Stress is something that will likely affect all of us at some point in our lives. According to the UK Health and Safety Executive, 17.9 million days were lost due to stress in the last couple of years, placing a huge strain on businesses. Stress in the workplace generally stems from having too much responsibility, work to do, or a lack of control over certain situations. Stress affects people differently, but ultimately it can negatively impact health and wellbeing, productivity and performance, as well as the organisation more widely.
Employers should mitigate the risk of employees suffering from stress by taking pre-emptive steps to minimise its potential, rather than waiting for the signs to show. This includes putting preventive strategies in place, as well as fostering a supporting environment that encourages an open and honest culture where stress can be spoken about, mitigated and combatted moving forward.
There are several areas that can lead to workplace stress if they are not managed properly and it’s important to recognise that stress affects people differently. What leads to high levels of stress in one person may not affect another, as factors like skills, experience or age can influence an individual’s ability to cope.
According to research by CIPD, workplace stress can be due to:
While minimising the risk of stress in the workplace is key, it’s crucial that if it is happening it is recognised, and that there is an actionable plan to follow. It’s important to talk to your employees and understand the different signs of stress and how they can be identified. This will have a positive impact on productivity and boost overall morale, leading to a collaborative culture where staff turnover is low.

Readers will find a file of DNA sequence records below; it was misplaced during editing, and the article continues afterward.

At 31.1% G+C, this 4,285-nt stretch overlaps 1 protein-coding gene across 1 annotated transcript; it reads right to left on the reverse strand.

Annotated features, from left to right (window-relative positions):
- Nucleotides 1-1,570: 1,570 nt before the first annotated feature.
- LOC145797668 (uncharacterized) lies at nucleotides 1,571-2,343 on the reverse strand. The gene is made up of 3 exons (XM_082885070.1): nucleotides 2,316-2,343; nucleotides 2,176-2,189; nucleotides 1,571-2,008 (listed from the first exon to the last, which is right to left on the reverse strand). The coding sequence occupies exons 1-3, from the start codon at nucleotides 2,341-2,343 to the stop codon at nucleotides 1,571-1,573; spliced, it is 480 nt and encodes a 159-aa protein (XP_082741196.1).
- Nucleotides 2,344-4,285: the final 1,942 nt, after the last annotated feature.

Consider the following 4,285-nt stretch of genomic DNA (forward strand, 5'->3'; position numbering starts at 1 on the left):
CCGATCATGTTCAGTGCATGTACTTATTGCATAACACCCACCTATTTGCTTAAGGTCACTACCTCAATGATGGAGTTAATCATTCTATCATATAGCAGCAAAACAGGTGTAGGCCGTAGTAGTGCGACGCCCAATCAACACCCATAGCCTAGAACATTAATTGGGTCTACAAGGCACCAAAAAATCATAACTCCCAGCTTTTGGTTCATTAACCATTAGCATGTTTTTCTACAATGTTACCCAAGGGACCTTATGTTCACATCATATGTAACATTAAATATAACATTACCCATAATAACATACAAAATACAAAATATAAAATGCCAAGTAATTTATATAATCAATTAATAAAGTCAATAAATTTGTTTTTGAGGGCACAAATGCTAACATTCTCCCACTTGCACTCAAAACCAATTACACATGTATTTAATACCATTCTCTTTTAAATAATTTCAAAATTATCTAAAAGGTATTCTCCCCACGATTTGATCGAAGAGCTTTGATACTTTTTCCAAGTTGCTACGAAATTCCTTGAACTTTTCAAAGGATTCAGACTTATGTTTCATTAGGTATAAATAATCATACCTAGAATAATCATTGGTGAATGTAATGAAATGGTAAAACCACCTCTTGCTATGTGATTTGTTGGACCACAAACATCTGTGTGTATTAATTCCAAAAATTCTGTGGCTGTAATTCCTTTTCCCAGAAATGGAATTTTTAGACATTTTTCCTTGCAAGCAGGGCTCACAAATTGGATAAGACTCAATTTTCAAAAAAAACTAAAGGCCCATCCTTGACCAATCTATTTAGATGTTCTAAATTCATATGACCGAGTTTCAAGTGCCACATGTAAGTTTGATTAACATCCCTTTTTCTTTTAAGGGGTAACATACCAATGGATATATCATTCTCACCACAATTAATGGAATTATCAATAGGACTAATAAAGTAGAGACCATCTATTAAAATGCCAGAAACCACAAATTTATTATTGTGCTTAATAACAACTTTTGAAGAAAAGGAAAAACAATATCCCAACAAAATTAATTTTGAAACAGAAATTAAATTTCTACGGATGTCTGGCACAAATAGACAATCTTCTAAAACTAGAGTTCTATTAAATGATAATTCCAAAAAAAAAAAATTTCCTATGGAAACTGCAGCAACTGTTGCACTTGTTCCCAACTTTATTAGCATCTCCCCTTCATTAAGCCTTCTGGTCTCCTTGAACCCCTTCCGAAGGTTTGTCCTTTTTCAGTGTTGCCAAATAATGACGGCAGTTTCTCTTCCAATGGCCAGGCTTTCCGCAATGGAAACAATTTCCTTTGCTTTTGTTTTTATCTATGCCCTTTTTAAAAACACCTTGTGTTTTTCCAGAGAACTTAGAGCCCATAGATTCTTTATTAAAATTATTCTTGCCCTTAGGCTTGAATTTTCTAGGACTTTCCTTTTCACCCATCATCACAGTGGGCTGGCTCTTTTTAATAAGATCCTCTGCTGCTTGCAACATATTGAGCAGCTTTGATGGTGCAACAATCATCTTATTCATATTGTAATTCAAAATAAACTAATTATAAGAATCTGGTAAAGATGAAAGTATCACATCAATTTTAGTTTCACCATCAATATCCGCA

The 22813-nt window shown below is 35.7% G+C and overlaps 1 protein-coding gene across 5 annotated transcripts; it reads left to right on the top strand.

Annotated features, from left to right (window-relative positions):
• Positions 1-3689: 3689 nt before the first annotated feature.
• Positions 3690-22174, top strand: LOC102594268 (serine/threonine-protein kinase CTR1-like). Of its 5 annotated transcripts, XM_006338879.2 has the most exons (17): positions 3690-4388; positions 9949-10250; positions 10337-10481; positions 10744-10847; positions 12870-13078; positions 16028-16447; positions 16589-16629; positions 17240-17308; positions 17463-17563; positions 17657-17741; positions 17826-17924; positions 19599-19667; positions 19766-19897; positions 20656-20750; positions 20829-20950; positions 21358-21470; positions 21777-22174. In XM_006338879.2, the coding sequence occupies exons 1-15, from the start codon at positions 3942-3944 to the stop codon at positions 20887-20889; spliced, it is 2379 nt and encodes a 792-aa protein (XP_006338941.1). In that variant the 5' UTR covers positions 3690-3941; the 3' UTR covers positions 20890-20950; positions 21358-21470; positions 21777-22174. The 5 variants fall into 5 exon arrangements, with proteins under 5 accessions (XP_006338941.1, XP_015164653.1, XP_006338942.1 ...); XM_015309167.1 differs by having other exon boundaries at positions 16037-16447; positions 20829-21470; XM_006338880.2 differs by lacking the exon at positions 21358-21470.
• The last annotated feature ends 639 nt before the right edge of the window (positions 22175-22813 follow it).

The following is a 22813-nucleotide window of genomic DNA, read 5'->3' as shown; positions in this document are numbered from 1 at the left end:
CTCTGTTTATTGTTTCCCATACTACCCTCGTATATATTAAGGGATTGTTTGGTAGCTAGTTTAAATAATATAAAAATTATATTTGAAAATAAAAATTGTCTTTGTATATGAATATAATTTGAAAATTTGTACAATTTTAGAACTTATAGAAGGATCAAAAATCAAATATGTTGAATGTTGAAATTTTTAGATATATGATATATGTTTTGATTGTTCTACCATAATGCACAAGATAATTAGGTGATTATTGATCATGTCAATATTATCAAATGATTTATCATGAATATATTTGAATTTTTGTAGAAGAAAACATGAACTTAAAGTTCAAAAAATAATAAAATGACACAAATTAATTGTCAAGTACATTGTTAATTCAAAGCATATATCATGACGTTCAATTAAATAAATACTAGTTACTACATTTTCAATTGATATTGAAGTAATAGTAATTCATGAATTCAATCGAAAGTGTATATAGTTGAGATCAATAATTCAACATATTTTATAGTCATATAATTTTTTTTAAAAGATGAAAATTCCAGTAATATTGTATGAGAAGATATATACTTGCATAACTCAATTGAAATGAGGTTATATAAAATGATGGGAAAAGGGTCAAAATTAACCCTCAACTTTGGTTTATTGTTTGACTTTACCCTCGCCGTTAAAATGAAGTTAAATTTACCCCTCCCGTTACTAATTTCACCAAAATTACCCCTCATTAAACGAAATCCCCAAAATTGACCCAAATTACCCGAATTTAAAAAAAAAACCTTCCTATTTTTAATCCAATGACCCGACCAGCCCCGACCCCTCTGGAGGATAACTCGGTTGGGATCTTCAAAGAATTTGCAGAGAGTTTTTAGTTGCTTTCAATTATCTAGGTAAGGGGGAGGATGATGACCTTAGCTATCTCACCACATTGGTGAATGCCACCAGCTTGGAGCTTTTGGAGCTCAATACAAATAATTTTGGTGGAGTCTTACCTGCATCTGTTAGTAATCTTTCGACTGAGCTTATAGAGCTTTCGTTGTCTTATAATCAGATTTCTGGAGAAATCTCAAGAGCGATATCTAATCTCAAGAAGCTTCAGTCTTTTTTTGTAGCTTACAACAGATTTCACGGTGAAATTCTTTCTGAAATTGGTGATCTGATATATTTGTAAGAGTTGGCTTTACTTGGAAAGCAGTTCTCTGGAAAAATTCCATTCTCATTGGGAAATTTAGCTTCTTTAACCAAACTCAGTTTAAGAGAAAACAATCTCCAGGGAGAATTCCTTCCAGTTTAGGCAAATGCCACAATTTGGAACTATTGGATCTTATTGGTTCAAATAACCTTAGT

Depending on the individual stress can show in a variety of ways, but some signs to look out for are:
This can include changes to productivity and motivation, a seeming change of personality, such as becoming quieter and withdrawn, or the opposite – becoming quick to irritate or embroiled in conflict.
This could be through sick days or working minimal hours where they may have usually worked more. Be wary of its opposite however – a sudden switch to working longer hours could also be a sign of workplace stress, perhaps through anxiety over performance or escaping personal problems at home.
Fostering a positive culture that supports mental health and wellbeing is crucial. Employees should know their progress won’t be hampered if they show signs of needing support, and that they will get said support when seeking it. To help prevent stress and burnout in your workforce there are a number of methods that can be put in place, such as:
The commercial real estate and placemaking UK sectors have their unique pressures, which our consultants have knowledge of, both from an employee and employer perspective. This enables us to help address the potential of stress when it comes to recruiting for new or replacement hires – such as spotting the potential for heavy workloads, poor management style or issues with corporate culture.